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Sassy, But Successful

For six years, Bill Campbell was just the kid with the engaging grin, doing one small role after another—now you see him, now you don’t. There were times when he himself thought he’d never get any further. And the idea hurt because he was filled with driving ambition. This is the boy who once had the sheer, brassy nerve to try stealing a scene from Spencer Tracy, of all people. Tracy got back at him by becoming his ardent patron. It was this actors’ actor who told a discouraged William Campbell, “You quit and I’ll spank you!”

Bill didn’t quit. Now, after six uneasy years, he has had two excellent parts in succession: the naive farm boy of U-I’s “Man Without a Star”; the depraved young criminal of Columbia’s “Cell 2455, Death Row.” He has contracts with Wayne-Fellows and with Kirk Douglas producing unit. Best of all, he has a wife who, in his own words, “looks like Ursula Thiess or Elizabeth Taylor, but with the spiritual quality of Ann Blyth. To think,” he exclaims, “that this beautiful woman would marry me, when she could have had some beautiful guy.”

Attractive as Bill is, he could hardly be described as beautiful. He has alert hazel eyes under quizzically arched brows, black hair often worn at a length that makes Tony Curtis’ usual coiffure look like a crew cut. But a couple of fortunate accidents during Bill’s childhood (a fall and a blow from a misaimed hockey stick) broke his nose twice and gave his profile an interesting irregularity that takes him safely out of the pretty-boy class. Born in Newark, New Jersey (on October 30, 1926), he still has a pleasant tang of Greater New York in his voice.

As a youngster, Bill sometimes dreamed of an acting career. He never mentioned this faint yearning, because his parents were solid, sensible people, whose idea of a proper professional man was a doctor, a lawyer or an accountant. At sixteen, just out of high school, he beat Uncle Sam to the punch by enlisting in the Navy. Afterward, he found himself at loose ends. His service on a mine sweeper in the Pacific didn’t qualify him for any particular civilian job. He thought of one, then another, and couldn’t stand any of them. Finally, he decided to take a journalism course at Columbia, fondly picturing himself as the dashing cub reporter, hat pushed back, announcing, “I’m the press!” But the glamour chilled very quickly. “I didn’t have the temperament for it,” Bill says. “I needed something where I could yell a bit.”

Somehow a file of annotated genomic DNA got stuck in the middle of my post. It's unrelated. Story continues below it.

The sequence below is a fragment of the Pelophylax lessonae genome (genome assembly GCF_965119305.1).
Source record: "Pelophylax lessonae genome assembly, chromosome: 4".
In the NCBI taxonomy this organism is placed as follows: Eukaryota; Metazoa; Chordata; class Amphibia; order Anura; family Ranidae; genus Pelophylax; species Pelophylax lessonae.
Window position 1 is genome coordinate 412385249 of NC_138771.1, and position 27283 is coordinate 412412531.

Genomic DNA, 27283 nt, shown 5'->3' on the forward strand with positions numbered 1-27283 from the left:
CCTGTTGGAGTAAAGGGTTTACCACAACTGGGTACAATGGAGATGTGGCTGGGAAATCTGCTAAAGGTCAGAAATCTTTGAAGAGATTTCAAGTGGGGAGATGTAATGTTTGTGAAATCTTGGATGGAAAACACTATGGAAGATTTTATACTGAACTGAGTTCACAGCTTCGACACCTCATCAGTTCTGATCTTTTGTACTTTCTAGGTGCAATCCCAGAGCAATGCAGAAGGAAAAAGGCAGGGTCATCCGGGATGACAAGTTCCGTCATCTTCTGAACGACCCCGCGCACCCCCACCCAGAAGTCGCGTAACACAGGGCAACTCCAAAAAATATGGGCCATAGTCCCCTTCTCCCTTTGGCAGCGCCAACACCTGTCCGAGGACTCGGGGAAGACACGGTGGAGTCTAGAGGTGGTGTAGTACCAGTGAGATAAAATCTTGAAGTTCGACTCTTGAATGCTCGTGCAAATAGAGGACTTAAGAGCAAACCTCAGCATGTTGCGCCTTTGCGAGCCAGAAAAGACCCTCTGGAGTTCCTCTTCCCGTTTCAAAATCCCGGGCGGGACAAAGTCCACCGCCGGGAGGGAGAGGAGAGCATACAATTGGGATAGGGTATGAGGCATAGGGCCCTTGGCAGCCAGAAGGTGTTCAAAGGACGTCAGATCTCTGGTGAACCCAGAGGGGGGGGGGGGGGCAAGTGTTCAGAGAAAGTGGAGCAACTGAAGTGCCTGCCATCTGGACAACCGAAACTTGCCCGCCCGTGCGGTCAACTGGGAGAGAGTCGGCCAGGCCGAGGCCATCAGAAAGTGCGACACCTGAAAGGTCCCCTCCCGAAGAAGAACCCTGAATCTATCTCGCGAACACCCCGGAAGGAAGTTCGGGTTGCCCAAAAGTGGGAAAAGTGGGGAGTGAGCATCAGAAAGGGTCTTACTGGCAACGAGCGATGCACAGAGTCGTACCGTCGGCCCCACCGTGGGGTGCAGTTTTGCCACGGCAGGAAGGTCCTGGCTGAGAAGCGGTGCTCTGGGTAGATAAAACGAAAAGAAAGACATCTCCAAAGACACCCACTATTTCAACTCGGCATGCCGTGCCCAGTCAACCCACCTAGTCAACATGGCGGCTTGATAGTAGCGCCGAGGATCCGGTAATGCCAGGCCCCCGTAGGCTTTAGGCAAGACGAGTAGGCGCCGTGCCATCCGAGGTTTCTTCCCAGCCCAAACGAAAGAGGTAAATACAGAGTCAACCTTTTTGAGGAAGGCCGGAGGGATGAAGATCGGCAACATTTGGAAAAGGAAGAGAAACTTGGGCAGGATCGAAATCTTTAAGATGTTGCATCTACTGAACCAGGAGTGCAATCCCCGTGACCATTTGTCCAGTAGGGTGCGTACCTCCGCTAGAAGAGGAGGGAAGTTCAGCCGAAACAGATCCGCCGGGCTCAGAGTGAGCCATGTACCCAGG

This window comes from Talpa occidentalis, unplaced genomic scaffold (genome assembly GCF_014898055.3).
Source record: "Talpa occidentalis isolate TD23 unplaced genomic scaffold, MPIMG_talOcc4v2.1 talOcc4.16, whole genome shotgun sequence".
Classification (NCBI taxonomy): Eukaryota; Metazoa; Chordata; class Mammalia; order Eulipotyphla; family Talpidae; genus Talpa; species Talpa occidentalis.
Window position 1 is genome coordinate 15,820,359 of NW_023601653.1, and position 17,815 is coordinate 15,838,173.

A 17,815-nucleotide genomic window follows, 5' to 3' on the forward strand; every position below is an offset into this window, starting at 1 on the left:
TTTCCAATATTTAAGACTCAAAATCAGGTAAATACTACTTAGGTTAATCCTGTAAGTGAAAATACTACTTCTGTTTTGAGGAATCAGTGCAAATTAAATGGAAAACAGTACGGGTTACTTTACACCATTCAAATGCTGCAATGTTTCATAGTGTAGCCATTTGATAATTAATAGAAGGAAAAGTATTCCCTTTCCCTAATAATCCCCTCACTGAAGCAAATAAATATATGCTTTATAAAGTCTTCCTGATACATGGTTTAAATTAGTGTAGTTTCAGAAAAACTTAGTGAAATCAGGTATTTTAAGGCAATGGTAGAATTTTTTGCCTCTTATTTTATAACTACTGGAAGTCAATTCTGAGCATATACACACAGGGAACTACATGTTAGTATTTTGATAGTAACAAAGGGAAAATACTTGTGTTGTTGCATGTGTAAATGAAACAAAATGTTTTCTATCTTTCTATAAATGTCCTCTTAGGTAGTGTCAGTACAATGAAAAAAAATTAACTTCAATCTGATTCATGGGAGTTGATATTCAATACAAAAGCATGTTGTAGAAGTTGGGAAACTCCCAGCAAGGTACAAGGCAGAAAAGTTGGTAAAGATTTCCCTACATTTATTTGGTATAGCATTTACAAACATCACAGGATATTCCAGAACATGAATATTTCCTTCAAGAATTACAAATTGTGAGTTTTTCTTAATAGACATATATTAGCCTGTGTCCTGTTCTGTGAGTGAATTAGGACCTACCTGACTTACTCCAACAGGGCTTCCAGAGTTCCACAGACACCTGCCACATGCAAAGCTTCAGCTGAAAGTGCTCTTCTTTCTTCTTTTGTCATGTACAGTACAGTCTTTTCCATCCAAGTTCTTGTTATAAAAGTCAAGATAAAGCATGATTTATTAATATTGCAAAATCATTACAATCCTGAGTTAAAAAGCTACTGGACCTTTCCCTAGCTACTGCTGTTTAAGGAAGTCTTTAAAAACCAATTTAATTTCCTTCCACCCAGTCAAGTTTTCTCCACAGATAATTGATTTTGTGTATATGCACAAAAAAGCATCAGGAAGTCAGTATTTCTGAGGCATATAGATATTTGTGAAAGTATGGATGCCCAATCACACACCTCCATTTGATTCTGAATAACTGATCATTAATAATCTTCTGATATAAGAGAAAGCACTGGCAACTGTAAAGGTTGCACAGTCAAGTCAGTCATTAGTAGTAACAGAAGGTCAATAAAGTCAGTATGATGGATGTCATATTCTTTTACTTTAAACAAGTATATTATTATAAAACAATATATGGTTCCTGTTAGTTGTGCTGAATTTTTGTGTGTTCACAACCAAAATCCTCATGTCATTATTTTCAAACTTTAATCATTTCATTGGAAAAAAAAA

It was a former high school teacher of his who steered him in the right direction, sending him to the Feagin School of Drama. As Bill had expected, this step aroused no enthusiasm in William Campbell. Sr. “I’ll give you six months.” Pop said. It didn’t take William, Jr., quite that long to prove himself, and no words were needed for his answer. After a school production of “Dinner at Eight,” the big, proud smile on his father’s face told Bill that he had won his point.

He moved on to the American Theatre Wing. Here he took twelve courses a day, getting up at 6:00 A.M. in order to reach New York by 7:30, sometimes returning home at 1:00 or 2:00 A.M. “I didn’t want to miss anything,” he explains. He haunted the Museum of Modern Art, seeing all the movie classics in the Film Library’s collection. In three years, he did thirty plays in summer stock. Eventually he reached Broadway, but the two plays he appeared in folded with near-record speed. When he was offered a role in the road company of “The Man Who Came to Dinner”—a bit that gave him about one minute on-stage—Bill told his agent, “I’ll take anything!”